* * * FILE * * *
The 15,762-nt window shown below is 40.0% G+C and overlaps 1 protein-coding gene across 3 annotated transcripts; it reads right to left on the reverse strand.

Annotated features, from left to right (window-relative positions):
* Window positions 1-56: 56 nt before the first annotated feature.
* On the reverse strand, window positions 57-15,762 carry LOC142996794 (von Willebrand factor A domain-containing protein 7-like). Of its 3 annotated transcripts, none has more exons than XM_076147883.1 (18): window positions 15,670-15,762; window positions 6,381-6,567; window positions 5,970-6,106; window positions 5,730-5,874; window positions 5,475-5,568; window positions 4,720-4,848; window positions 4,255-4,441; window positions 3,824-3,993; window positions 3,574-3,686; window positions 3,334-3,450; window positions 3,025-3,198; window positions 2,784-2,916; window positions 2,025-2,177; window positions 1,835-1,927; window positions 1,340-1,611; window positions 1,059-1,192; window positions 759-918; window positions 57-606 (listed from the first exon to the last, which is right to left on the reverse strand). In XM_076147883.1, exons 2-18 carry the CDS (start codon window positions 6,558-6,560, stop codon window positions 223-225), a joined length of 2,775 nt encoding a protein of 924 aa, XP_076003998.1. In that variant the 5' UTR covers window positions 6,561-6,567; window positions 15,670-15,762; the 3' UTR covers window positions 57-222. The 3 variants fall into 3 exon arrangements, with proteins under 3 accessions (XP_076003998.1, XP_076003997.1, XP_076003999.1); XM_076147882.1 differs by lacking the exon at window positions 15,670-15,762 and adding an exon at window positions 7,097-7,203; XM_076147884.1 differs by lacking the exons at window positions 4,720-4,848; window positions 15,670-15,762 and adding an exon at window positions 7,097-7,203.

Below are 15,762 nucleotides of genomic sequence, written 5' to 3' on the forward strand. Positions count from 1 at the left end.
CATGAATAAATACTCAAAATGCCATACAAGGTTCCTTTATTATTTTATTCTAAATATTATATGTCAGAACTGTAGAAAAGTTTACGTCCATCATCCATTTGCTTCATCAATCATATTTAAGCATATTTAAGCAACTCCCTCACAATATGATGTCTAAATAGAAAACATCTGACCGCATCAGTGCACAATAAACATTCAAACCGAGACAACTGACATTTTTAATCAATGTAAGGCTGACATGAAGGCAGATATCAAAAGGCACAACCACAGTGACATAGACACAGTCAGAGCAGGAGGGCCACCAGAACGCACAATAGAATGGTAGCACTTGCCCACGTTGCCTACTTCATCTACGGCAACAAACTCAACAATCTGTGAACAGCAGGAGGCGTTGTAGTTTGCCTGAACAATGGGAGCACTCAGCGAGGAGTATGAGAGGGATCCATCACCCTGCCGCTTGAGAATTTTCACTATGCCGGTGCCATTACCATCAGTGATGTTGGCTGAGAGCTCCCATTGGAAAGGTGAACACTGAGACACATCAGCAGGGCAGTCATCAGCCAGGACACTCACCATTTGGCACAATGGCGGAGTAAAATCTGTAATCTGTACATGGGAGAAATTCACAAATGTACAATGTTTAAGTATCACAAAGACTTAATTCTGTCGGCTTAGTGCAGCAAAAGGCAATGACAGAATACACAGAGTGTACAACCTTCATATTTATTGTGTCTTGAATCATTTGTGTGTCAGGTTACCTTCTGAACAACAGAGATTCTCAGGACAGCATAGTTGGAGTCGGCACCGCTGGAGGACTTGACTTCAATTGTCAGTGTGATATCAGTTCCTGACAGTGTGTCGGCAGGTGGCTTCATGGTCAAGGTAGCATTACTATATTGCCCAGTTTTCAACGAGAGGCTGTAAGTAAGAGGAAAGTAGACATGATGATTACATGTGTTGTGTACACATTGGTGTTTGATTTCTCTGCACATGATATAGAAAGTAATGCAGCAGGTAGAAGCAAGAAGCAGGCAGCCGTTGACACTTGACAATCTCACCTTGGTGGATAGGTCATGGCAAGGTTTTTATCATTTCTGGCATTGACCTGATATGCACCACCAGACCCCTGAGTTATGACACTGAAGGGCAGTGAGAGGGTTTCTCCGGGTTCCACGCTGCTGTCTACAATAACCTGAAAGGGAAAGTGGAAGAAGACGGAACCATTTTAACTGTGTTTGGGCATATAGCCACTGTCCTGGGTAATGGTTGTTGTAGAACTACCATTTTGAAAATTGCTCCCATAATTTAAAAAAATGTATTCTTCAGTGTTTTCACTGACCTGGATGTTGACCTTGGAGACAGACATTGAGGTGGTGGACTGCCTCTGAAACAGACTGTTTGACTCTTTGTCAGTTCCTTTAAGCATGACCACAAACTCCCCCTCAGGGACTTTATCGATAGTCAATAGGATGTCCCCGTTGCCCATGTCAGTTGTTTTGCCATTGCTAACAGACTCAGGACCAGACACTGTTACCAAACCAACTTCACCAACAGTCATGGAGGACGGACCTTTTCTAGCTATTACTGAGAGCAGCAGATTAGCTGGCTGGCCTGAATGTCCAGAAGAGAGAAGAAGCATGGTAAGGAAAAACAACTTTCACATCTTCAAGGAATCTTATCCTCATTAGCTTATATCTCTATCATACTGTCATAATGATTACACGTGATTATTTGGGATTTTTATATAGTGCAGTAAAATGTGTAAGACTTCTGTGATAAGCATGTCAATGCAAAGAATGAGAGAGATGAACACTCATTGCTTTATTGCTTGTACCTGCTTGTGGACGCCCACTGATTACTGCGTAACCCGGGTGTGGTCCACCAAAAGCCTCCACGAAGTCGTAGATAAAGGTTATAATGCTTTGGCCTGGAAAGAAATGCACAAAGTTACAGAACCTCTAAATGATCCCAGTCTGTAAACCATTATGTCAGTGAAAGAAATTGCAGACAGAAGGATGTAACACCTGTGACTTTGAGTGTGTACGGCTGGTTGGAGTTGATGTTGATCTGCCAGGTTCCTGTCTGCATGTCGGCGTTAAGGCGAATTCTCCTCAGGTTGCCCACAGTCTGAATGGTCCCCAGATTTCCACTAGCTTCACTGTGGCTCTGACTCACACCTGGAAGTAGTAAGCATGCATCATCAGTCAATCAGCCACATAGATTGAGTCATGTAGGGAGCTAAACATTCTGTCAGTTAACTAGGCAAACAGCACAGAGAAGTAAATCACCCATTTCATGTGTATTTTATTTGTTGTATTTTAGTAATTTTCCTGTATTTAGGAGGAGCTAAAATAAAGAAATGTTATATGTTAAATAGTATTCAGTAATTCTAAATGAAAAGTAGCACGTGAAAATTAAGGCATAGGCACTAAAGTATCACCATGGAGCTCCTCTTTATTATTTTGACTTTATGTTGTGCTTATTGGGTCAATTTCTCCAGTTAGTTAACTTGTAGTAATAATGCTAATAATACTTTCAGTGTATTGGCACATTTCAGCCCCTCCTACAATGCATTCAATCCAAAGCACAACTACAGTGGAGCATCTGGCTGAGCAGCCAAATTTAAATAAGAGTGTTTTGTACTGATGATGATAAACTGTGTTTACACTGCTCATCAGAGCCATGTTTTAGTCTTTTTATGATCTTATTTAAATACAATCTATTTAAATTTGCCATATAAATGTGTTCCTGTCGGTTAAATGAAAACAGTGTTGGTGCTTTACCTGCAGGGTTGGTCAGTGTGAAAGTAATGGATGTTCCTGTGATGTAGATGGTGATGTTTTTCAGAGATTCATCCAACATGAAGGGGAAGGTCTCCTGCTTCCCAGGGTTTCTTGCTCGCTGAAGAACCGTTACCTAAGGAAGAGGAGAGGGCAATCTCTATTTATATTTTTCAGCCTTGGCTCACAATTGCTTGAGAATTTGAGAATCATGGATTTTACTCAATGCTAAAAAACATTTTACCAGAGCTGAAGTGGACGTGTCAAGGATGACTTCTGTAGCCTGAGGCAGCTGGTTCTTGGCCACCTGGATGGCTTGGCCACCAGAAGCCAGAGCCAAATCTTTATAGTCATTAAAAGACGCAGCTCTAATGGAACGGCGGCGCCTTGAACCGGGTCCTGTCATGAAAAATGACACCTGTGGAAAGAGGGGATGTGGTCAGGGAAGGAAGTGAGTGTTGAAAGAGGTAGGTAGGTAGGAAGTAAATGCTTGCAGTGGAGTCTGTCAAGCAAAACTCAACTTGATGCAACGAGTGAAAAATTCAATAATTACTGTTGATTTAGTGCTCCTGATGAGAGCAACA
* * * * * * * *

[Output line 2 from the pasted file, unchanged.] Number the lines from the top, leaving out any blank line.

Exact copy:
Annotated features, from left to right (window-relative positions):